The Laundromat, Not the Louvre by Carole Howard

When I vacation in Paris, I’m like everyone else, transported by the beauty, the history, the food.  A lot of ooh-ing and aah-ing with an occasional ooh-la-la.

Living there for ten months was different, though.  More than museums, monuments, and meals, what interested me then was getting a glimpse into French-ness.  Not exactly, “What makes French people tick?” More like, “What makes French people French?”

The Louvre can’t tell you about that. La Joconda looks the same whether it’s in Paris or London or New York.  The painting is the point, not the venue.  Real life, on the other hand, changes from one venue to another.  And that’s what I was interested in. Real life.  Nitty gritty.

Since people were more interesting to me than paintings, I loved going on the metro, or to the supermarket, the florist, the gym, the post office.  But my favorite observation-deck for reality was the laundromat. The people-watching was easy, interesting, and fun while I sat quietly, read a little, observed a lot.

Photo courtesy of Wikimedia Commons

Photo courtesy of Wikimedia Commons

Most of my fellow-washers didn’t do anything while they waited.  They didn’t read.  They didn’t talk to each other. They stared at their laundry. Were they wondering if the socks were really getting clean?  Or whether they were getting along with the undershirts?  Were they thinking deep thoughts?  Meditating?  Stoned?  Even the young ones only occasionally listened to music.  Mostly they stared, too.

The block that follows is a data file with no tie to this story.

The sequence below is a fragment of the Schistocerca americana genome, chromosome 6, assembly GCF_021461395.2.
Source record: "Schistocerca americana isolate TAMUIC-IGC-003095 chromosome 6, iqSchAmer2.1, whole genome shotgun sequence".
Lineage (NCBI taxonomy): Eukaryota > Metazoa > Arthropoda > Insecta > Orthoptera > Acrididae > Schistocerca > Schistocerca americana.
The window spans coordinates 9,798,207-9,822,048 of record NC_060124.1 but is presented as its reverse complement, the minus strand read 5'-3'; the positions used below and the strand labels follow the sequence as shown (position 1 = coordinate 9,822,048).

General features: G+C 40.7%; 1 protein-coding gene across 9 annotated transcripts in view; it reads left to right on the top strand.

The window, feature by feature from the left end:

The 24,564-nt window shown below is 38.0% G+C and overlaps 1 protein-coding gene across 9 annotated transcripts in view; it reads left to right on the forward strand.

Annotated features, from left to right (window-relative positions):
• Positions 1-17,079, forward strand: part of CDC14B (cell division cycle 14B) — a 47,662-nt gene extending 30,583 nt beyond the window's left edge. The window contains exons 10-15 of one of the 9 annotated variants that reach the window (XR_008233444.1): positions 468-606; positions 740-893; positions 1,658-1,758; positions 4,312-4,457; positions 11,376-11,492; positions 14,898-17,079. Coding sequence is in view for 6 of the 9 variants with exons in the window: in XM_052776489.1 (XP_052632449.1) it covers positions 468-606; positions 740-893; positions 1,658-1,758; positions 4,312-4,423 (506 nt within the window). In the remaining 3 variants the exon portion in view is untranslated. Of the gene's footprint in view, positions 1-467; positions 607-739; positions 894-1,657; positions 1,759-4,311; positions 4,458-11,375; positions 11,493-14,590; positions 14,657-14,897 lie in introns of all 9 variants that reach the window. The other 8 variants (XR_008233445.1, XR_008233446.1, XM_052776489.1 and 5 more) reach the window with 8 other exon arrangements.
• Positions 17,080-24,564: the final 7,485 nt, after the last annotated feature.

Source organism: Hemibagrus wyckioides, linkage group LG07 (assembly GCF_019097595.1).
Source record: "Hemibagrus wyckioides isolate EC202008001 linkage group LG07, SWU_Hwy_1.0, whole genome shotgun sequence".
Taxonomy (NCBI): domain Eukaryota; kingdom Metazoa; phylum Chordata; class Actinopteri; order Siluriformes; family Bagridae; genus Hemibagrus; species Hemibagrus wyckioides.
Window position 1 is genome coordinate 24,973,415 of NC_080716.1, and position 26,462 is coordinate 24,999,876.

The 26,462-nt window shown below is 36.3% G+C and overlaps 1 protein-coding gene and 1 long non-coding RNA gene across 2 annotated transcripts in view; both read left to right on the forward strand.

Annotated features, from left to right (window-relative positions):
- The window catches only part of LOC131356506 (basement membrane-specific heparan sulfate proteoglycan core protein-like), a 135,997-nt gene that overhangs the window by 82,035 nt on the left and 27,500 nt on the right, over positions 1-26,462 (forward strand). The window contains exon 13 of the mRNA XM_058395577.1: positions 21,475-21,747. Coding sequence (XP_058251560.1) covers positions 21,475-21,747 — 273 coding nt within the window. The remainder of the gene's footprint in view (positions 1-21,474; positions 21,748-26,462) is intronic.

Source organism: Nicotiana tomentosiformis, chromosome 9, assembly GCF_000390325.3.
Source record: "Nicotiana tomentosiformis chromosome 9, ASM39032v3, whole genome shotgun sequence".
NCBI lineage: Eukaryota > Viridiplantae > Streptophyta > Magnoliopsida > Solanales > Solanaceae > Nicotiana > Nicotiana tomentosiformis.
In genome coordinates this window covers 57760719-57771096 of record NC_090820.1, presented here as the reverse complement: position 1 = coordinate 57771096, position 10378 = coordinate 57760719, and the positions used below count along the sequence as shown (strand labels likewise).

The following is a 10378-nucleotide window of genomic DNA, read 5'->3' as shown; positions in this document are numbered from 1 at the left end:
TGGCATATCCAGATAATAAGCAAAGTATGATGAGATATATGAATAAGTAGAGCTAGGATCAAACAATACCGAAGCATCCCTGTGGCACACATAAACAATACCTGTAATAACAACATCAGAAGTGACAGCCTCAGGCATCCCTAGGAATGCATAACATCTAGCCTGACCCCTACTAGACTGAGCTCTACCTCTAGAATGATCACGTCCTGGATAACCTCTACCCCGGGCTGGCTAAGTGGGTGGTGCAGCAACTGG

One day, an oldish woman in nunnish glasses, plaid skirt and sensible shoes, with thin hair pulled into a bun smack in the middle of her head, was there at the same time as me.  It’s true: not all French women are young, tall, svelte, fashionable!

She stared at the instructions on the wall:  Load washer.  Close door.  Add soap.  Pay.  Didn’t she know those already?  She found Le Parisien (like the Daily News) on a washing machine next to her and riffled through it.  She tried unsuccessfully to take her sheets out of the dryer without spilling the underwear and socks that were still rotating.  She went to the folding table in the middle of the room. Then she did something unusual.  She talked to me!

Unfortunately, I was sitting next to the noisy spin cycle of the largest washer in the place, 16 kilos.  (Why did they measure the capacity in terms of weight?  Couldn’t some things take up the same amount of room but weigh different amounts?  Do American laundromats do it that way, too? I digress.)